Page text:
Notes on 17 players heading into chaotic UFA season

Chris Johnston joined Sportsnet Central to talk about where the Canucks are with Jacob Markstrom, if Alex Pietrangelo could re-sign with the Blues, and how the Maple Leafs plan to make their lineup tougher to play against.

It’s UFA-day eve, and unlike most years, there’s actually some pretty decent options for teams in need out there. Of course, nobody has any money to spend, which is a truly awful combination for most of the names below.

For the teams, though, that means some needs may be satisfied for cheaper than in years past. Below I’ll give my thoughts on those available options, with an eye to finding both the value deals and the potentially crippling ones.


Alex Pietrangelo: How much does Pietrangelo want to stay in St. Louis, and what do the Blues think the rest of his on-ice career is going to look like? If a deal doesn’t happen it’ll be framed as having been about money, but it won’t exactly have been that – it’ll be those first two questions. If he truly wants to stay, the Blues would be stark-raving mad to not give him something in the 9s-per, and I’m guessing he could live with that. There’s a deal to be made there. If the Blues say they can’t spend that much (or even more), it’s not because they can’t (money can always been moved), it’s because they don’t think Pietrangelo will provide value for that down the road -- which would be some statement.

Radko Gudas: I don’t know exactly what he’s going to cost, but it would be real hard to watch the past two Stanley Cup Finals and not conclude that Gudas is the type of guy you’d want in the type of series that get played by rounds three and four of each season. You’ve got a physical right-shot veteran D (he’s 30), likely for an affordable number here. I’m guessing there’s a market for that.

TJ Brodie: Here’s a guy who can play the right side on a second pair and really help. Yes, he’s benefitted from a good partner in Mark Giordano, and yes there’s some concern about a decline. But his next role should be in easier minutes than he’s seen in Calgary, and I’m confident he’ll be good enough to be valuable in a middle-pair role for a few years yet. Just don’t pay him like a top pair guy and you’ll be fine.

Kevin Shattenkirk: Don’t let the pendulum swing too far in any direction on this guy. Maybe he wasn’t quite worth the deal in New York, but he wasn’t that far off. Maybe he was worth more than the deal in Tampa Bay, but he wasn’t that far off. If someone would just give this guy like $3 million and change and use him on a second pair/PP2 we could maybe stop over-and-undervaluing him every time his name comes up.

Tyson Barrie: It only takes one person to believe there’s still a true difference-maker in there for him to really get paid. Buuut, I wouldn’t want to be that team, personally. Still, it’s possible that the cap crunch has eliminated the remaining believers, and if there aren’t any left, and you can get him closer to $4 million than $6 million…maybe it’s time to check in with his camp? He can create some goals from places other D-men can’t, and that’s a unique, tough-to-acquire ability from the back-end. Expectations are a burden he wore poorly this past year, but don’t let Toronto fans convince you he’s outright bad.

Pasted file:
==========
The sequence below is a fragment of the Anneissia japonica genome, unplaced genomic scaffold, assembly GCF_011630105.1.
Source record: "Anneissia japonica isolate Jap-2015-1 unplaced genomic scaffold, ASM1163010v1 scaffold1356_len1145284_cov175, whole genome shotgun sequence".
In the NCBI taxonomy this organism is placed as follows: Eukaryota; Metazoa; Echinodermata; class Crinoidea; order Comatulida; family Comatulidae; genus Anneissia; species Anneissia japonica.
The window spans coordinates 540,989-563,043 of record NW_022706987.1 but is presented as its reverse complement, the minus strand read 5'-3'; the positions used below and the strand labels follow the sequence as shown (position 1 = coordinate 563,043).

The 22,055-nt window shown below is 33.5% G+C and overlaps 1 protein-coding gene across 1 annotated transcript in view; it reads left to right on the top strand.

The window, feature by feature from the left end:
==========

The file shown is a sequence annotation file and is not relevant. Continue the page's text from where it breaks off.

Torey Krug: What you like in a hockey player is subjective. It’s with that note I acknowledge Krug has flaws and carries risk as he’s going to be a little expensive. He’s 5-foot-9 and 29 years old, I know. But he’s my guy in this UFA class if I’m doing the shopping. I love his passion, competitiveness, and skill set. There’s never a time he’s on the ice where you feel he’s over-matched. He can find lightning in a bottle, he can score, and I think he plays the type of game that others want to follow. I think his skill set matches the direction of the league. Evolving Hockey projects his next deal to be worth $7.37 million and five years. To which I say:

Kyle Clifford: Pat Maroon just won back-to-back Stanley Cups at ages 31 and 32, contributing an average of about 10 goals over a regular season, doing the little things and being heavy in the playoffs. Maroon made $1.75 million and $900,000 for those seasons. Clifford is essentially a grittier, younger version of that (he’s 29). He scored 11 in 72 games last year, and was on pace for double digit goals again this year. Someone probably will give him a $1.5-2 million per for two-to-three seasons in the weeks to come, and never regrets a day of the deal.

Jesper Fast: In any other year, Jesper Fast probably earns a lengthier deal with some security and some dollars. He's just 28 and had 30 points (with a dozen goals) in 69 games for the Rangers this past season. He led their forwards in short-handed ice time. He's the definition of hockey's middle class, which is getting squeezed the hardest. At the cost of no assets and just a contract, though, he's an awfully appealing target if he's a bit cheaper than he would've been in years past.

Craig Smith: Like every UFA deal, what will matter is the cost for the acquisition, but there’s a good chance whoever does the acquisition-ing on Smith will like what they’ve acquired … provided the term is shorter. He’s not a young man by NHL standards at 31, but here’s games and goals totals for Smith going back to 2013-14 (grey is World Championships):

He stays healthy and he scores. Those are good things! He’s a volume shooter who drives play. He’s not a pure finisher or anything, but this is a reliable two-way player who will probably average 15-20 goals over the course of a three-year deal. If you can get him for less than his last deal of $4.25 million per, that’s nice secondary scoring support.